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Alternative Proposals for Lab Test Regulation

Are There Opportunities for Consensus?
A GenomeWeb Report February 2016

Amid multiple proposals on LDT regulation, are there opportunities for consensus?
By Turna Ray

The lab industry entered 2016 in a staring contest with the US Food and Drug Administration that began two years ago when the agency released its draft guidance on regulating laboratory-developed tests (LDTs).

During the course of 2015, pathologists and lab industry players fought the agency’s bid to regulate LDTs on several fronts. The American Clinical Laboratory Association (ACLA) hired lawyers to build a legal argument against FDA’s authority to regulate the tests and there was a congressional hearing in November to discuss the matter.

Underscoring the discord in the lab community on this topic is the fact that several groups issued alternative regulatory proposals during 2015. Three influential organizations — the Diagnostic Test Working Group, the Association for Molecular Pathology, and the College of American Pathologists — have taken regulatory proposals to Congress, while other stakeholders are working with the FDA and legislators on finding a solution to the LDT oversight issue.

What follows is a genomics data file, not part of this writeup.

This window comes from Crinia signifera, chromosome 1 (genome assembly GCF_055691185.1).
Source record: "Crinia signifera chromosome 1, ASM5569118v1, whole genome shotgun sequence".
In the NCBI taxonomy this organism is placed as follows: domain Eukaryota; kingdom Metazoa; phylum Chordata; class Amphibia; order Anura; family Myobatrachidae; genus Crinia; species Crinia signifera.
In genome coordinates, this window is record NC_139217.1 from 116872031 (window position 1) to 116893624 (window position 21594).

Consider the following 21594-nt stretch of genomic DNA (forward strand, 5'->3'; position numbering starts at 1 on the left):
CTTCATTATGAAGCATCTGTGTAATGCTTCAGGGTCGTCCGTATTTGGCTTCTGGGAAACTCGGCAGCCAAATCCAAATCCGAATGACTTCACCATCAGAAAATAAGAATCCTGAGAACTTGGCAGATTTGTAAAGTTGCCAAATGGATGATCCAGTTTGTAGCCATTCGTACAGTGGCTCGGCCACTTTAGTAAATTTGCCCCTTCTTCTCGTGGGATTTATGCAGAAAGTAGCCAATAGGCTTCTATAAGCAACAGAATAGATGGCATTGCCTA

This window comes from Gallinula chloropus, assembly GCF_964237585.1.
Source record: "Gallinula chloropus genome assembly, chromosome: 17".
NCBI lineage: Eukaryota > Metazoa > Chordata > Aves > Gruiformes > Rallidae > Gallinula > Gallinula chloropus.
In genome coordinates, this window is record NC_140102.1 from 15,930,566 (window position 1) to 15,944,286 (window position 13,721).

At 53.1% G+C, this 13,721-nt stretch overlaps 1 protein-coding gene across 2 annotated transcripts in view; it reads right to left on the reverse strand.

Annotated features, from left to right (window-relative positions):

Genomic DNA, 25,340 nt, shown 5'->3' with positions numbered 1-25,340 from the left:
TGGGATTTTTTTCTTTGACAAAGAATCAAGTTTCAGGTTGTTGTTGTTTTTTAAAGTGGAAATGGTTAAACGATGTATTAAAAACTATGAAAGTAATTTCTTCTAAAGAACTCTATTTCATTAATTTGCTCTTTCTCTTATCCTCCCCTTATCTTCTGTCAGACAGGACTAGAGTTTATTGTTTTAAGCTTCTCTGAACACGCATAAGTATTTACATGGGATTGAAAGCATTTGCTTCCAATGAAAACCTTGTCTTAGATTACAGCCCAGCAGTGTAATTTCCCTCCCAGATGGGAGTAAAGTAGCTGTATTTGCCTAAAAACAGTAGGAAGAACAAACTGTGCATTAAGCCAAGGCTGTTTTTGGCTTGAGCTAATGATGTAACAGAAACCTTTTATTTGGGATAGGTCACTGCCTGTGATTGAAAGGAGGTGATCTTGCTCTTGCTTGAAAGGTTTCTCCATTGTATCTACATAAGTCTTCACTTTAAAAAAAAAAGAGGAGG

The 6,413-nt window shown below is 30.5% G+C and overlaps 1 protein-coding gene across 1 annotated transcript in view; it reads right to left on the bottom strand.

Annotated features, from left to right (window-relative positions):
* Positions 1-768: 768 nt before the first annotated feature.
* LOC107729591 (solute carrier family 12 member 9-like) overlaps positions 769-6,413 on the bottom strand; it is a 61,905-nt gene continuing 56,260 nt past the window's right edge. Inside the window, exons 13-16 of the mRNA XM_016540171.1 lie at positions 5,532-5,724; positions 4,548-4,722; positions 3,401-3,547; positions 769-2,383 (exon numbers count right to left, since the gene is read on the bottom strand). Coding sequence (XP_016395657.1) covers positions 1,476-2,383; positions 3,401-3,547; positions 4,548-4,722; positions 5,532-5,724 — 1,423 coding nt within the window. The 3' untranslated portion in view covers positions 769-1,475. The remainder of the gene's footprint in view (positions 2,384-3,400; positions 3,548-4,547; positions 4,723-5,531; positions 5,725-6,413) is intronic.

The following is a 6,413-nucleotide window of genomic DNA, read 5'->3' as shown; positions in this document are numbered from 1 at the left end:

CAP, which issued a regulatory plan in October, wants to improve regulation for the majority of LDTs through the Clinical Laboratory Improvement Amendments, the framework administered by the Centers for Medicare & Medicaid Services under which LDTs have been regulated since 1992. However, the organization wants FDA oversight for high-risk tests, including tests that “produce a result that is not independently verifiable.” Under AMP’s approach, released in August, all lab-developed testing procedures (LDPs) — a term the group maintains more accurately describes the role of labs than LDTs — would be overseen under CLIA. However, AMP proposes that if a laboratory offering so-called multi-analyte algorithm-based assays (MAAAs), which are tests using proprietary algorithms, does not want to reveal those procedures to third-party reviewers, then it can submit the LDP for review by the FDA…

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